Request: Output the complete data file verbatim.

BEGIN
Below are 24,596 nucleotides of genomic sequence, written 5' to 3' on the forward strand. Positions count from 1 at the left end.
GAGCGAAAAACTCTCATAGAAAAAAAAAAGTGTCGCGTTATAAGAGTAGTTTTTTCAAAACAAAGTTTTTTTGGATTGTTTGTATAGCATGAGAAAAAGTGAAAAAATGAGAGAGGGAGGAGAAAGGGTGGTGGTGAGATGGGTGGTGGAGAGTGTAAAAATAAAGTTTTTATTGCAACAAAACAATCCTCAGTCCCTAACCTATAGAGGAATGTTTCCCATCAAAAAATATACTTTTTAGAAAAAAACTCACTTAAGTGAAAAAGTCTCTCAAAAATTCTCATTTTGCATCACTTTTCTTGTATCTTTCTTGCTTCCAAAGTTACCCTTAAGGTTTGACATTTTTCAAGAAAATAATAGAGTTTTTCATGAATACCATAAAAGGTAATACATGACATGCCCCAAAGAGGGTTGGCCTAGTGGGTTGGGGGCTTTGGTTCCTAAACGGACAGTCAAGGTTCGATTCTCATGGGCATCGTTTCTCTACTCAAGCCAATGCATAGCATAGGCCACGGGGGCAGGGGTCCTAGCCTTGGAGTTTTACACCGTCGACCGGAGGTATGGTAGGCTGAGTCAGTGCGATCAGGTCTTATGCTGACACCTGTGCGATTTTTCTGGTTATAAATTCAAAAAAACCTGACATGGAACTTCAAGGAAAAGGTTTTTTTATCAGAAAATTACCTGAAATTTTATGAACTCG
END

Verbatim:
Below are 24,596 nucleotides of genomic sequence, written 5' to 3' on the forward strand. Positions count from 1 at the left end.
GAGCGAAAAACTCTCATAGAAAAAAAAAAGTGTCGCGTTATAAGAGTAGTTTTTTCAAAACAAAGTTTTTTTGGATTGTTTGTATAGCATGAGAAAAAGTGAAAAAATGAGAGAGGGAGGAGAAAGGGTGGTGGTGAGATGGGTGGTGGAGAGTGTAAAAATAAAGTTTTTATTGCAACAAAACAATCCTCAGTCCCTAACCTATAGAGGAATGTTTCCCATCAAAAAATATACTTTTTAGAAAAAAACTCACTTAAGTGAAAAAGTCTCTCAAAAATTCTCATTTTGCATCACTTTTCTTGTATCTTTCTTGCTTCCAAAGTTACCCTTAAGGTTTGACATTTTTCAAGAAAATAATAGAGTTTTTCATGAATACCATAAAAGGTAATACATGACATGCCCCAAAGAGGGTTGGCCTAGTGGGTTGGGGGCTTTGGTTCCTAAACGGACAGTCAAGGTTCGATTCTCATGGGCATCGTTTCTCTACTCAAGCCAATGCATAGCATAGGCCACGGGGGCAGGGGTCCTAGCCTTGGAGTTTTACACCGTCGACCGGAGGTATGGTAGGCTGAGTCAGTGCGATCAGGTCTTATGCTGACACCTGTGCGATTTTTCTGGTTATAAATTCAAAAAAACCTGACATGGAACTTCAAGGAAAAGGTTTTTTTATCAGAAAATTACCTGAAATTTTATGAACTCG